Violence is not an answer to hatred and prejudice.  Violence is not an answer to someone who feels they are superior based on race.  Violence begets violence.  But what is the answer to violence?  The answer is love.  And it is hard, so hard to love someone who hates you.  But to respond with hatred and violence only creates a vicious circle, and one that will only spiral down into a worsening situation.
Martin Luther King, Jr said it well:
“Darkness cannot drive out darkness; only light can do that.  Hate cannot drive out hate; only love can do that.”
And for the believer, Jesus said it even better:  “Love your neighbor.”  And the example he gave made it clear that your neighbor is not just the person who lives next door, who looks like you – rather, your neighbor is anyone in the world that you come across.
The only way to solve problems of prejudice, hatred, violence – is with love and understanding.

Happiness is a memory of my sister…

I am reading a new-to-me book right now.  1000+ Little Things Happy Successful People Do Differently.  It is by Marc & Angel Chernoff.   It is a series of articles, quotes, and thought provoking questions.   Some of it is very repetitive – I’ve read the same paragraph, with just a little difference, at least three or four times now, in different chapters.   Considering how repetition is so important in retention, this is actually a good thing.

One of the pages is titled “Happiness questions to make you think.”  One of the questions is “What is your happiest childhood memory?”  When I read that, I had three memories flash through my mind, almost simultaneously.  One of those memories was of the times my mother told us bedtimes stories.  She TOLD us stories, she seldom read to us – at least, not that I remember.  I am a storyteller today, and I attribute a lot of my skill to listening to my mother as a child.  I loved those bedtime stories.

The other two memories both involved my sister.  I found that very interesting.  You see, usually when I think of my sister and my childhood, I tend to think of sibling rivalry, resentments, favoritism (we both thought the other was the favored child), fights – a lot of negatives.  I am not used to thinking of childhood memories of my sister in connection with happiness.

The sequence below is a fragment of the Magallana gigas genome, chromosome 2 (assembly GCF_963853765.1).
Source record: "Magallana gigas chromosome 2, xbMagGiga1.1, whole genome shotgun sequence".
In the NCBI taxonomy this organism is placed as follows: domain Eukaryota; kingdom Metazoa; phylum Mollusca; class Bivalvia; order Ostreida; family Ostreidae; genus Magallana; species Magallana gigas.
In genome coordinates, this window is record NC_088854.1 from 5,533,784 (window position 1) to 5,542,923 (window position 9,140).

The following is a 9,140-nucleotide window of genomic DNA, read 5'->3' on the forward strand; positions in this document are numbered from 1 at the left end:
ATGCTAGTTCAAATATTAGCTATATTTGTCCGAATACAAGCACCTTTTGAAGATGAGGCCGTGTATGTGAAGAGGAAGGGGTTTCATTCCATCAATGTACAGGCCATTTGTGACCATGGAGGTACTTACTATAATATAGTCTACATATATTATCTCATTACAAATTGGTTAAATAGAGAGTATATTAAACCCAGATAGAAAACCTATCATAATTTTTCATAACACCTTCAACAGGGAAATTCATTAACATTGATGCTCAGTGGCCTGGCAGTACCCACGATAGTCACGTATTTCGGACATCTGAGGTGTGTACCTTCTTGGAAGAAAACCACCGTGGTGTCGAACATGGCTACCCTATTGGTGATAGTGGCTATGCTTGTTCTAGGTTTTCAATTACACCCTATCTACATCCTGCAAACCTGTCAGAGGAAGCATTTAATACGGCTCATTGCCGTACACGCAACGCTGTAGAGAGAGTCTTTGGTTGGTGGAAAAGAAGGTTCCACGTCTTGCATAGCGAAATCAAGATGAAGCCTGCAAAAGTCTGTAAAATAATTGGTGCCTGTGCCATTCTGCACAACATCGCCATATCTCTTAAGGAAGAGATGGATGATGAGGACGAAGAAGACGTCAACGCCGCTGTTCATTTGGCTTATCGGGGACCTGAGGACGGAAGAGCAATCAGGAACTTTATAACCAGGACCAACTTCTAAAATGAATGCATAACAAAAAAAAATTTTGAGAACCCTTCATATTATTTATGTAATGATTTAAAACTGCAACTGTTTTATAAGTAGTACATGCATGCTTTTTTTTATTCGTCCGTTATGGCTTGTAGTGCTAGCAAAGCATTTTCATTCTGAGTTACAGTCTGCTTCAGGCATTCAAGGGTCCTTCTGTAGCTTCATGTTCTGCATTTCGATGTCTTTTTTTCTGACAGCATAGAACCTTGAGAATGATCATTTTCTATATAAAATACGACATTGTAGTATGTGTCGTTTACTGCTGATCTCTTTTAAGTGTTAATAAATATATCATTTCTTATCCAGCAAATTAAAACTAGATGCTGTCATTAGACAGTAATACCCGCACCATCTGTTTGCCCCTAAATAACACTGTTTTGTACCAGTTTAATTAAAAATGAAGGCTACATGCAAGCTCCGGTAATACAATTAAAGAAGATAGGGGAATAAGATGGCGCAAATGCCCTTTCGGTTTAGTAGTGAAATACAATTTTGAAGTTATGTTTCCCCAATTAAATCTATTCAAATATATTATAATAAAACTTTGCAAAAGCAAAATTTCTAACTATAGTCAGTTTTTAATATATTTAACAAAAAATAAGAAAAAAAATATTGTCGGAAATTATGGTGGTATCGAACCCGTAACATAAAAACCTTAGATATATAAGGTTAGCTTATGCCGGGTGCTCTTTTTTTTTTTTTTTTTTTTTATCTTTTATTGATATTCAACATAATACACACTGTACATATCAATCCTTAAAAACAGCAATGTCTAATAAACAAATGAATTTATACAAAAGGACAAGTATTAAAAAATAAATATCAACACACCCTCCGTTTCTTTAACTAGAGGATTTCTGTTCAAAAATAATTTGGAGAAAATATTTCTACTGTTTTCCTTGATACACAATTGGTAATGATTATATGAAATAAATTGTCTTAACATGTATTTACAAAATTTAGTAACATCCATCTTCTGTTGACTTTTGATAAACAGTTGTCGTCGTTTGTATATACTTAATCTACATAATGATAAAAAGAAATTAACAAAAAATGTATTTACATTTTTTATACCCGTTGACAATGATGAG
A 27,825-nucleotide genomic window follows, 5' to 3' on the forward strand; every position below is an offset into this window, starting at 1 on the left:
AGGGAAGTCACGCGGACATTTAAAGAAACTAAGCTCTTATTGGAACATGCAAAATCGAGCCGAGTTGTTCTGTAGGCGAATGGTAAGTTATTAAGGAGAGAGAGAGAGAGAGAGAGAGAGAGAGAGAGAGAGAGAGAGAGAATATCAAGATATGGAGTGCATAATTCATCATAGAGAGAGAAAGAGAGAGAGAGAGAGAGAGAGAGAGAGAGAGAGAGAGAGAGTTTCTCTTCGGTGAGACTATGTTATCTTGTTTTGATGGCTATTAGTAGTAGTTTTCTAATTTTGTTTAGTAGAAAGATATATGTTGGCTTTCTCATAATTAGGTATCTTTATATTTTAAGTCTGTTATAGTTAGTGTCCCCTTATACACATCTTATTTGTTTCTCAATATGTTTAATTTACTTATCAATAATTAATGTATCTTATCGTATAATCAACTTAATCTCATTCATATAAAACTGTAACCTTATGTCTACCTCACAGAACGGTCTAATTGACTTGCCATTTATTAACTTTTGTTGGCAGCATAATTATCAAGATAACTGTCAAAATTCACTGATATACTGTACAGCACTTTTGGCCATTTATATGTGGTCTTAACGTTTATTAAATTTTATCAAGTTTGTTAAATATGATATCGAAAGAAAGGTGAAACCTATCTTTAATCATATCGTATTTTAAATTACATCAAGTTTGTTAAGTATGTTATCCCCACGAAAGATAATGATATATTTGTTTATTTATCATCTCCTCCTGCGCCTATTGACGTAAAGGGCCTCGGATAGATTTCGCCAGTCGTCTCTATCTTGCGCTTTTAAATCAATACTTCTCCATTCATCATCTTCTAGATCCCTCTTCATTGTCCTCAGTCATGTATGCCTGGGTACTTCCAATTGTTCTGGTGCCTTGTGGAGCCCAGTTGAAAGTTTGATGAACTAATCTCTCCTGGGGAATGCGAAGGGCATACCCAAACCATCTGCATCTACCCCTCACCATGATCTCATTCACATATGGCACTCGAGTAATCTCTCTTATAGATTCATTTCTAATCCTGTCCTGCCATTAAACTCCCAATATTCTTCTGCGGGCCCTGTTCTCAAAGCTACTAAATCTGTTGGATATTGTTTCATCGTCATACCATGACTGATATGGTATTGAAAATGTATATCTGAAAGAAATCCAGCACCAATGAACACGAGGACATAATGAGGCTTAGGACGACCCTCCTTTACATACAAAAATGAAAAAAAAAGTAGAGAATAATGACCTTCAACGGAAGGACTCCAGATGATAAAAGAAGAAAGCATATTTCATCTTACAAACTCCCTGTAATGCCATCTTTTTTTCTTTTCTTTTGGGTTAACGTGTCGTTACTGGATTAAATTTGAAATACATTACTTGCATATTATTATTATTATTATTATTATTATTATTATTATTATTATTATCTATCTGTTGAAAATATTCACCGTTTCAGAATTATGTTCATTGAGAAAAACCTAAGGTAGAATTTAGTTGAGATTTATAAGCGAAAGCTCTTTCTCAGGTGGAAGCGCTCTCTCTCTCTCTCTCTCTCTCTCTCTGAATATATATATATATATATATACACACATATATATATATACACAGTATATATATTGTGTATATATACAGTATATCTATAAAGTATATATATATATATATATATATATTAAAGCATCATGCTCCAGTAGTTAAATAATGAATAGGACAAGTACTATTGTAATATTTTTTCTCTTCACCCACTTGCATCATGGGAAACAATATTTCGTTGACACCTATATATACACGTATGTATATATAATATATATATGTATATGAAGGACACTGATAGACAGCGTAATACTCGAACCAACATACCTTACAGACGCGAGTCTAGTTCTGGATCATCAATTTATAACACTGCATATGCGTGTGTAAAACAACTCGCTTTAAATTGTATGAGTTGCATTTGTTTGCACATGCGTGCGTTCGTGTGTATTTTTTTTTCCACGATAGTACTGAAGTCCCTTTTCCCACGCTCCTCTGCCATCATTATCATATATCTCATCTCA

So when TWO of my three happiest memories involved my sister, I was surprised, to say the least.  I enjoyed remembering those times.

We lived out in the country.  Our nearest neighbors were half a mile away, on either side of us.  We had grass that, when we were much younger, literally grew above our heads, and even as we grew taller, it was still chest and waist high.  We used to play hide and seek in the grass.  We created tunnels and secret passageways.  We played house.  I can remember flattening a section of grass and putting towels down on the ground and sunbathing together, with grass walls rising around us.  Playing in the tall grass with my sister, and sunbathing with her, is one of my happy memories.

The other one?  We had a lake.  Our dad built a floating platform out in the middle.  When we got older, mom would (reluctantly) let us go down together to swim – without obvious adult supervision.  And I remember skinny dipping in our lake with my sister.  We didn’t do it often, but that is one of the happy memories of my childhood.

And that third memory?  Of mom telling us stories?  Well, for a long time, we shared a room – so my sister was part of that, as well.

Wow.  “What is your happiest childhood memory?”  Three memories flash through my head.  My sister is in all of them.

Sometimes I think that we get stuck in the pain of the past, and forget the happiness that we had, as well.  I’m glad that I had this reminder of some of those happy times.

I love you, sissy.  Thanks for the good memories.

Role Reversal

I have been pondering something the last few days.  I have been thinking about my children.

I have a certain attitude towards my kids.  I understand that this is a common feeling among parents.  I have tended to think of my children as just that – children.  I have all the memories of their childhood.  I remember all the times when they asked me for help, when Momma had the answers that they needed.

Even tho they are grown, I still have those memories that color our every interaction.  I still have the feeling of “Momma knows best.”

At least, until a few days ago.

I had the opportunity of visiting my oldest son’s work.  He is the assistant manager of a store chain that I frequent on a regular basis.  I was passing through his town, heading home from a business trip.  I stopped off to say hi, and to pick up a couple of things.  As I am just the mother, I got to wait while he assisted other customers.